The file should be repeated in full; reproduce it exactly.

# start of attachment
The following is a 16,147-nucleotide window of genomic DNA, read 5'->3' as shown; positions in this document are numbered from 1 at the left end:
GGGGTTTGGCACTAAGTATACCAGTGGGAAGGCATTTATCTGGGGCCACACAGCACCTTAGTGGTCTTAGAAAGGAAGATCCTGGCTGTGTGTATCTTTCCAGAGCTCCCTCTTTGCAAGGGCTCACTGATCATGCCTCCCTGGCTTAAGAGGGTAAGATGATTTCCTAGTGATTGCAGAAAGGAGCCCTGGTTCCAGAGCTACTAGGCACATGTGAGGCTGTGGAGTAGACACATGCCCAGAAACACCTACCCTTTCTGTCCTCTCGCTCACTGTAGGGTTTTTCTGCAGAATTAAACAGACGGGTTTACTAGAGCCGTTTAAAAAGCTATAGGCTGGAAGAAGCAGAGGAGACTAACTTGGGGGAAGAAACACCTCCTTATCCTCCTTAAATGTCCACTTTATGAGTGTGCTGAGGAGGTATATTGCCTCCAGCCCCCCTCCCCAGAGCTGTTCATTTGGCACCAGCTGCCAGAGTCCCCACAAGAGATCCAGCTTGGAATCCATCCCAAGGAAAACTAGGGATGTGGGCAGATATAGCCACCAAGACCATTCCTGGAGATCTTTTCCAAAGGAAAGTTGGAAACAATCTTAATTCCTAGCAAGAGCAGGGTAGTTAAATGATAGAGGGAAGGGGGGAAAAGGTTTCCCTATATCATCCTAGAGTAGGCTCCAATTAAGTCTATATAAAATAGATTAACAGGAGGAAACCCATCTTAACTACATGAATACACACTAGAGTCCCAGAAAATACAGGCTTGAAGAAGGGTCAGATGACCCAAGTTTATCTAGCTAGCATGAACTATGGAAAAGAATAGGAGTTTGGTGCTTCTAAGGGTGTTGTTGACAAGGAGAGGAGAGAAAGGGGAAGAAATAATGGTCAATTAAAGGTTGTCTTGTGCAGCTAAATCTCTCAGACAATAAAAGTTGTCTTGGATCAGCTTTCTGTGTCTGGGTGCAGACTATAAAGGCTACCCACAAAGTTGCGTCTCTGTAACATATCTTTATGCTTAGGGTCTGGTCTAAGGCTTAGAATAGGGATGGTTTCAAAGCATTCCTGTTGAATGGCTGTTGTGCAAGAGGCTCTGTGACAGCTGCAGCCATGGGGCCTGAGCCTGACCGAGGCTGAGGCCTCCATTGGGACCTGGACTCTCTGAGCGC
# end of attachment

The following is a 16,147-nucleotide window of genomic DNA, read 5'->3' as shown; positions in this document are numbered from 1 at the left end:
GGGGTTTGGCACTAAGTATACCAGTGGGAAGGCATTTATCTGGGGCCACACAGCACCTTAGTGGTCTTAGAAAGGAAGATCCTGGCTGTGTGTATCTTTCCAGAGCTCCCTCTTTGCAAGGGCTCACTGATCATGCCTCCCTGGCTTAAGAGGGTAAGATGATTTCCTAGTGATTGCAGAAAGGAGCCCTGGTTCCAGAGCTACTAGGCACATGTGAGGCTGTGGAGTAGACACATGCCCAGAAACACCTACCCTTTCTGTCCTCTCGCTCACTGTAGGGTTTTTCTGCAGAATTAAACAGACGGGTTTACTAGAGCCGTTTAAAAAGCTATAGGCTGGAAGAAGCAGAGGAGACTAACTTGGGGGAAGAAACACCTCCTTATCCTCCTTAAATGTCCACTTTATGAGTGTGCTGAGGAGGTATATTGCCTCCAGCCCCCCTCCCCAGAGCTGTTCATTTGGCACCAGCTGCCAGAGTCCCCACAAGAGATCCAGCTTGGAATCCATCCCAAGGAAAACTAGGGATGTGGGCAGATATAGCCACCAAGACCATTCCTGGAGATCTTTTCCAAAGGAAAGTTGGAAACAATCTTAATTCCTAGCAAGAGCAGGGTAGTTAAATGATAGAGGGAAGGGGGGAAAAGGTTTCCCTATATCATCCTAGAGTAGGCTCCAATTAAGTCTATATAAAATAGATTAACAGGAGGAAACCCATCTTAACTACATGAATACACACTAGAGTCCCAGAAAATACAGGCTTGAAGAAGGGTCAGATGACCCAAGTTTATCTAGCTAGCATGAACTATGGAAAAGAATAGGAGTTTGGTGCTTCTAAGGGTGTTGTTGACAAGGAGAGGAGAGAAAGGGGAAGAAATAATGGTCAATTAAAGGTTGTCTTGTGCAGCTAAATCTCTCAGACAATAAAAGTTGTCTTGGATCAGCTTTCTGTGTCTGGGTGCAGACTATAAAGGCTACCCACAAAGTTGCGTCTCTGTAACATATCTTTATGCTTAGGGTCTGGTCTAAGGCTTAGAATAGGGATGGTTTCAAAGCATTCCTGTTGAATGGCTGTTGTGCAAGAGGCTCTGTGACAGCTGCAGCCATGGGGCCTGAGCCTGACCGAGGCTGAGGCCTCCATTGGGACCTGGACTCTCTGAGCGC